The 2019 planting season has been one of the most challenging, yet growers have dealt with similar situations and they are remarkably working their way through this one. There are some very good corn stands, while others have considerably lower than target populations. Replant decisions can be easy in worst cases, with little stand and huge bare areas. However, there are fields where it is very tough to decide whether or not to replant. Those fields require some extra attention and this article is meant to help with those field evaluations.
It is important to make the decision based on economics and not emotion. It is also important to be patient in waiting for soil conditions to be satisfactory. While this is easier said than done, jumping into the field when it is not ready can cause problems that are not easily corrected.
Conduct stand counts and utilize replant decision guides to decide whether to keep the existing stand. Make sure you know the cause of the poor stand. This season the cause may be obvious, but knowing all factors is important information to avoid further problems.
Refer to MU guide 4091 from Dr. Bill Wiebold and Dr. Ray Massey: "Corn and Soybean Replant Decisions" at the following link: http://extension.missouri.edu/p/G4091
This MU Extension guide will help you work through the costs associated with replanting and aid your decision whether or not to replant. There are definitely regional differences and they are referenced in the guide for North & Central Missouri and for Southeast & Southwest Missouri.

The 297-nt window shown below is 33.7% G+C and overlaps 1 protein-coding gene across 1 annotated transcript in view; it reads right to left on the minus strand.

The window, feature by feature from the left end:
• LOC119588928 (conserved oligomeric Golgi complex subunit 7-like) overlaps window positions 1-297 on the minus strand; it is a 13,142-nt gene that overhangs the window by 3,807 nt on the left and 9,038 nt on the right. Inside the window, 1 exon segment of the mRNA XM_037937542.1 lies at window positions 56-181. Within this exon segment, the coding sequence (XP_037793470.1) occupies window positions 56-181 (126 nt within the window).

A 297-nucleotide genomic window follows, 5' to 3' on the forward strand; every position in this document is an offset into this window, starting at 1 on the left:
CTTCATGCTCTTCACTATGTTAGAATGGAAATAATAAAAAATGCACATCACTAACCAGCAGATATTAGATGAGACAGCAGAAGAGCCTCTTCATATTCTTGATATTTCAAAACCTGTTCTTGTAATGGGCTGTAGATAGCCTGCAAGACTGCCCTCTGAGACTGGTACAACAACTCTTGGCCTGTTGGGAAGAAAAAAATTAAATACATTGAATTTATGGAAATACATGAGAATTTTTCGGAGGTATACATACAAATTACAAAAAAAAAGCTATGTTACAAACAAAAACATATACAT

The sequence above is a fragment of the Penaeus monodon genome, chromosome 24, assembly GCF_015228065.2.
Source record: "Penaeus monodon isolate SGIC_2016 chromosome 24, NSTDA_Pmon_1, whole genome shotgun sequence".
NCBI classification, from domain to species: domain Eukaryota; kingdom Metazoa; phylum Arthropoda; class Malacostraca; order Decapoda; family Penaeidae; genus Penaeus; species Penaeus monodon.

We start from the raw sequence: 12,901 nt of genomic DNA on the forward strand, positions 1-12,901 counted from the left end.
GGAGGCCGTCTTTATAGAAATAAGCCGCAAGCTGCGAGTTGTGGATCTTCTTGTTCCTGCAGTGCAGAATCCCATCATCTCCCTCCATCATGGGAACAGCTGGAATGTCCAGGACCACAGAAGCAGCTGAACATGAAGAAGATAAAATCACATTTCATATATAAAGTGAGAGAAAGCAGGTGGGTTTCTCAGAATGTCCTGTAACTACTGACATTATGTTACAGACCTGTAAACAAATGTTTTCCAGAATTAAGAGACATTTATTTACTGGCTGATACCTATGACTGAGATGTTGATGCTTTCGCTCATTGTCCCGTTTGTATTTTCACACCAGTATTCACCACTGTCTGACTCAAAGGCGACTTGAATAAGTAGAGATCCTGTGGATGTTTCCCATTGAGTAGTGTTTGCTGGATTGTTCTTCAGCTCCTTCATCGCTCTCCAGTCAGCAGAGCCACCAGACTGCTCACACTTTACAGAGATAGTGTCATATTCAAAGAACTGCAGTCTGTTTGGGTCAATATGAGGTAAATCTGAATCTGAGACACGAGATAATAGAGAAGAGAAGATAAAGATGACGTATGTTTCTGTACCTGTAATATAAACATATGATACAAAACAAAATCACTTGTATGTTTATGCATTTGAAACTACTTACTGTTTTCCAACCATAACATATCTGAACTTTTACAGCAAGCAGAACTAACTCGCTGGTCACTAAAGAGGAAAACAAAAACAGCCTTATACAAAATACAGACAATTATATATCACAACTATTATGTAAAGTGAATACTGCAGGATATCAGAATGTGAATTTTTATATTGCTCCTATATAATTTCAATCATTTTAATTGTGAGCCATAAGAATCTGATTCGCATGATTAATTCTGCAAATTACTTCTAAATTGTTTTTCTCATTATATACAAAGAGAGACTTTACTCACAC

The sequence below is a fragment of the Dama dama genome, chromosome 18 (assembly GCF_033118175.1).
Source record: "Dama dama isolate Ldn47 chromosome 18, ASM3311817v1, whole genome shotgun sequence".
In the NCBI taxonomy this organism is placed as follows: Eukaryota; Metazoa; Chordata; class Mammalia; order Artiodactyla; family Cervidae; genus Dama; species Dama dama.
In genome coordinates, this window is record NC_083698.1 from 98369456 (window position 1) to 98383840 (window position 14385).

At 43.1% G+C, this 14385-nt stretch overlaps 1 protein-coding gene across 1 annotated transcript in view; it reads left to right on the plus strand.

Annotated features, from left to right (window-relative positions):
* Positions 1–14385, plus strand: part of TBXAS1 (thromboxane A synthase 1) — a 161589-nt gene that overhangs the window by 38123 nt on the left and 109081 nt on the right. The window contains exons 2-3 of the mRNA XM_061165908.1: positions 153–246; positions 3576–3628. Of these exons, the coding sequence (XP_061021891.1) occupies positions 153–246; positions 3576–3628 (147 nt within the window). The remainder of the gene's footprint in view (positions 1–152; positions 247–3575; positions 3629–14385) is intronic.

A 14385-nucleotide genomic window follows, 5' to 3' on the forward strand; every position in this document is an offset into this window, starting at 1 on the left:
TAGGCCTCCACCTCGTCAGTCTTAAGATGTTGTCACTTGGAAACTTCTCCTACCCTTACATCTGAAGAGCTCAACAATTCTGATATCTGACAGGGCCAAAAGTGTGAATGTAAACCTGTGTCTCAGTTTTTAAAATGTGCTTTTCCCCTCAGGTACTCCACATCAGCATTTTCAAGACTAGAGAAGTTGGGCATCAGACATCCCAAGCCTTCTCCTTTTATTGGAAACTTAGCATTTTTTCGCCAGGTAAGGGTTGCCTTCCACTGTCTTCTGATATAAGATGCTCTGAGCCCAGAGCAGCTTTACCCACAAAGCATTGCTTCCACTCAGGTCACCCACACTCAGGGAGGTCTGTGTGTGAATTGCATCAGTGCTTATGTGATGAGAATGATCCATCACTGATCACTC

Considering the later time frame we are in now, it is important to evaluate stands based on the yield potential of the existing stand, and the yield potential that is expected at the possible replant date. Using the data Dr. Wiebold has collected from central Missouri, the following tables demonstrate the yield percentage expected by planting date and population. There are two charts below, one that represents moderate yields and another for typically high yielding fields.
|Moderate Yield Environments|
|Represents Average Upland & Non-Irrigated Fields|
|Yield as percent expected|
Using this chart, a population of 18,000 plants/acre that was planted May 6th has a higher yield potential (76%) than that expected if replanting Jun 5th and getting a full stand of 30,000 plants/acre (75%).
|High Yield Environments - Consistently over 190 bu/a Average|
|Represents High Yield Upland & Bottoms; and Irrigated Fields|
|Yield as percent expected|
In making decisions in a high yield environment there is certainly a need for a higher population. Irrigation adds to the stability and yield potential. An example in using the chart for high yield environments would be: a stand of only 24,000 plants/acre planted by May 1st would have better yield potential (82%), than replanting on May 31st and obtaining a full stand (77%).
Given the fact that; the later we get, the more acceptable the corn stand becomes; you may find it better to be planting soybean than replanting corn. Consider the numbers in the above charts to help you make those determinations.
If corn is to be chemically killed, refer to the following IPCM Article link from Dr. Kevin Bradley titled: Herbicide Options for Killing Failed Corn Stands
REVISED: February 21, 2017